Building Spring Boot Applications With Maven and Kotlin

Last Updated:  May 21, 2021 | Published: December 5, 2019

With this blog post, you'll get an overview of how to get started with Kotlin and Maven for building Spring Boot applications. I've already covered the usage of Kotlin for Java EE applications and want to provide the same guide for Spring Boot. The demo application communicates with an external system, exposes data via a REST API, and stores data in an embedded H2. We're going to use Spring Boot 2.5.0 and Kotlin 1.5.0.

TL;DR:

  • Spring provides first-class support for Kotlin
  • Write concise applications with Kotlin and be more productive
  • When working with JPA, don't use Kotlin data classes

Maven Project Setup for Spring Boot and Kotlin

After bootstrapping a new Spring Boot and Maven project using Kotlin at start.spring.io,  the pom.xml for this application setup looks like the following:

Apart from the well-known Spring Boot dependencies, we use three Kotlin-specific dependencies.

First, kotlin-stdlib-jdk8 is the basic standard library from Kotlin, and it provides living essentials for working with Kotlin. Second, jackson-module-kotlin adds support for our Jackson ObjectMapper to serialize and deserialize Kotlin classes properly. Last but not least, kotlin-reflect is mandatory as of Spring 5 to enable reflection features for Kotlin.

Moreover, we have to add the kotlin-maven-plugin to our project and instruct Maven to find the Kotlin source files. We configure this within the build section of the pom.xml:

To make use of Kotlin's null-safety feature for the Java-based Spring Framework, we add the compiler argument -Xjsr305=strict. The reason for this is described here:

Although Java does not allow one to express null-safety in its type-system, Spring Framework provides null-safety of the whole Spring Framework API via tooling-friendly annotations declared in the org.springframework.lang package. By default, types from Java APIs used in Kotlin are recognized as platform types for which null-checks are relaxed. Kotlin support for JSR 305 annotations + Spring nullability annotations provide null-safety for the whole Spring Framework API to Kotlin developers, with the advantage of dealing with null related issues at compile time.

This feature can be enabled by adding the -Xjsr305 compiler flag with the strict options.

Furthermore, to have a no-args constructor for our JPA entities, we have to add the jpa plugin. Similar to this, the all-open plugin is required to make use of lazy fetching with JPA.

As a general best practice, we can include ktlint to be aligned with the Kotlin formatting conventions. As part of the Maven validate phase the maven-ant-run plugin will check the formatting of our sources and fail the build if there's malformatted code.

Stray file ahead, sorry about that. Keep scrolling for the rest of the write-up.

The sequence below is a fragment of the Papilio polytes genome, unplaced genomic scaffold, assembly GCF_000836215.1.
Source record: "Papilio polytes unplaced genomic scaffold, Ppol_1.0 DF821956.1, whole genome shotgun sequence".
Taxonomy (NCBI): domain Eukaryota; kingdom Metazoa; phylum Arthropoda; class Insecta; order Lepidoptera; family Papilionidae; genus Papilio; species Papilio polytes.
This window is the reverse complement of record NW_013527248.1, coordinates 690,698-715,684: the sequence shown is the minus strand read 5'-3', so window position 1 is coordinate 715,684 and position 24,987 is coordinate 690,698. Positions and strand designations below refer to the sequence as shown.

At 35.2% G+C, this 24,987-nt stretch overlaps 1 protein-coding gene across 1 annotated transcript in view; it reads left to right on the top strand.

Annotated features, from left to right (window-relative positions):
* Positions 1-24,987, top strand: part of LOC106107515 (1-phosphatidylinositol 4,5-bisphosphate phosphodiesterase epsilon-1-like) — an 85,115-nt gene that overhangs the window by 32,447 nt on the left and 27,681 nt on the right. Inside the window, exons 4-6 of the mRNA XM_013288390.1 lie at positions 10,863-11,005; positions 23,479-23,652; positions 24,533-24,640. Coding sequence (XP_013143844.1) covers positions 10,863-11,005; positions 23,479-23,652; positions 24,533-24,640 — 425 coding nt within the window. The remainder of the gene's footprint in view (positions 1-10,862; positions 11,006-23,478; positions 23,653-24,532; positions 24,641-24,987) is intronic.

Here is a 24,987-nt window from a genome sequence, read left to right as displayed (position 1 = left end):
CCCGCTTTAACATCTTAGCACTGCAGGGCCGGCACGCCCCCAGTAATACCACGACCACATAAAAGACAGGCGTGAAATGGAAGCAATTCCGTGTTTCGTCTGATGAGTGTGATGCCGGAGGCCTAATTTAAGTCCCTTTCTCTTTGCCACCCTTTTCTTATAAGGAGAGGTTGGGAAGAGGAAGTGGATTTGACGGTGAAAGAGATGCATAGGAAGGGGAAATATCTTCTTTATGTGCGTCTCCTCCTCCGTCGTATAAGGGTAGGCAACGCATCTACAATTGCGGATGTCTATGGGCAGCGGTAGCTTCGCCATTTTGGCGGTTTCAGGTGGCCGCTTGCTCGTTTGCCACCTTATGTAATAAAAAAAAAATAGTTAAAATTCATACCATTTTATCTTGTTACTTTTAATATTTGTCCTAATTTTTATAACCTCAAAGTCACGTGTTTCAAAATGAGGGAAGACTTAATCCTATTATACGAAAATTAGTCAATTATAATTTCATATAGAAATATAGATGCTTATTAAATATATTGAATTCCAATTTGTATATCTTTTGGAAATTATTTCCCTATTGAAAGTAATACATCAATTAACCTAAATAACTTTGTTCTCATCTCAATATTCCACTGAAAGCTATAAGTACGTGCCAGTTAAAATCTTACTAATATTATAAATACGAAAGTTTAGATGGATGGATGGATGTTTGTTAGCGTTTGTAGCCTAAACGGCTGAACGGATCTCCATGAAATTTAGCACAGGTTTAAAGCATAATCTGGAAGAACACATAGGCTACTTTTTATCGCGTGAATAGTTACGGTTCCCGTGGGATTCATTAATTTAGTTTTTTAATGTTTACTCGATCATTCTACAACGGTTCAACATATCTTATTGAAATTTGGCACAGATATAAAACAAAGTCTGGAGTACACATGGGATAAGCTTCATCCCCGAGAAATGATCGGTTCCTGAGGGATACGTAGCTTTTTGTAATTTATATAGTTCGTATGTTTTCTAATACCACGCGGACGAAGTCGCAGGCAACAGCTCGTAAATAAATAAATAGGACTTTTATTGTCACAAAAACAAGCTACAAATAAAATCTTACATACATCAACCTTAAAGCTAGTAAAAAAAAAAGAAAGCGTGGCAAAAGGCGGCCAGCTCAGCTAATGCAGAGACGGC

Kotlin Spring Boot Application Walkthrough

Next, let's have a look at the demo application.

As already mentioned, the application exposes data using a REST API. There are two endpoints, one for returning data fetched from a remote API and the other for returning data from the embedded H2 database:

Compared to Java, this endpoint looks quite similar. The main difference is the way we define the primary constructor. With Kotlin, we do this right after the class name as part of the class header.

Furthermore, we can write the controller methods as one-liner as they contain one expression.

The injected WebClient within the constructor of the ApiController class is configured as the following:

It points to a remote API that returns fake data for different domains (e.g., todos, user, comments).

Important Notes When Using JPA with Kotlin

As already described in the Maven project setup section, we need the jpa and all-open plugin for Kotlin to properly use JPA.

You might wonder why I don't use Kotlin's data classes for the JPA entity. As JPA is not designed to work with immutable classes, which we get while using data classes with val properties, we have to use mutable classes.

Creating a JpaRepository from Spring Data is similar to Java:

Given this repository, we can initialize the embedded H2 database with some persons on application startup:

Writing Test for Spring Boot Applications With Kotlin

As mentioned in the Kotlin Coding Conventions, we can use method names with spaces enclosed in backticks. This is a rather small feature but improves the quality of our tests. With Java, we either use camel case or underscores within our test method name to express what it tests.

In contrast, if we are using JUnit 5, something similar is now available for Java applications. We can use the @DisplayName above our test method to describe the tested behavior.

Nevertheless, writing unit and integration tests with Kotlin for our Spring Boot application is similar to Java. To demonstrate this, let's have a look at these short and concise integration tests:

PS: For the second test, we might want to mock the remote call using WireMock.

Final Thoughts on Using Kotlin With Spring Boot

After using Kotlin for almost two years now for several applications in production, these are my final thoughts:

  • Kotlin is a first-class citizen for Spring
  • Once you use JPA, make sure to understand the difference between Java and Kotlin
  • Maven plugins are available for using Spring Boot with Kotlin (also for Gradle)
  • Kotlin is a great language to be even more productive
  • More support and dedicated Kotlin modules are coming
  • Kotlin is simple to adopt as a Java developer

If you are looking for an excellent introduction to Kotlin dedicated to former Java Developers, have a look at this Udemy course.

For those of you who are using Java EE, I've also published a guide on using Kotlin alongside Java EE. As always, the source code is available on GitHub.

Have fun building your next Spring Boot application with Kotlin and Maven,

Philip

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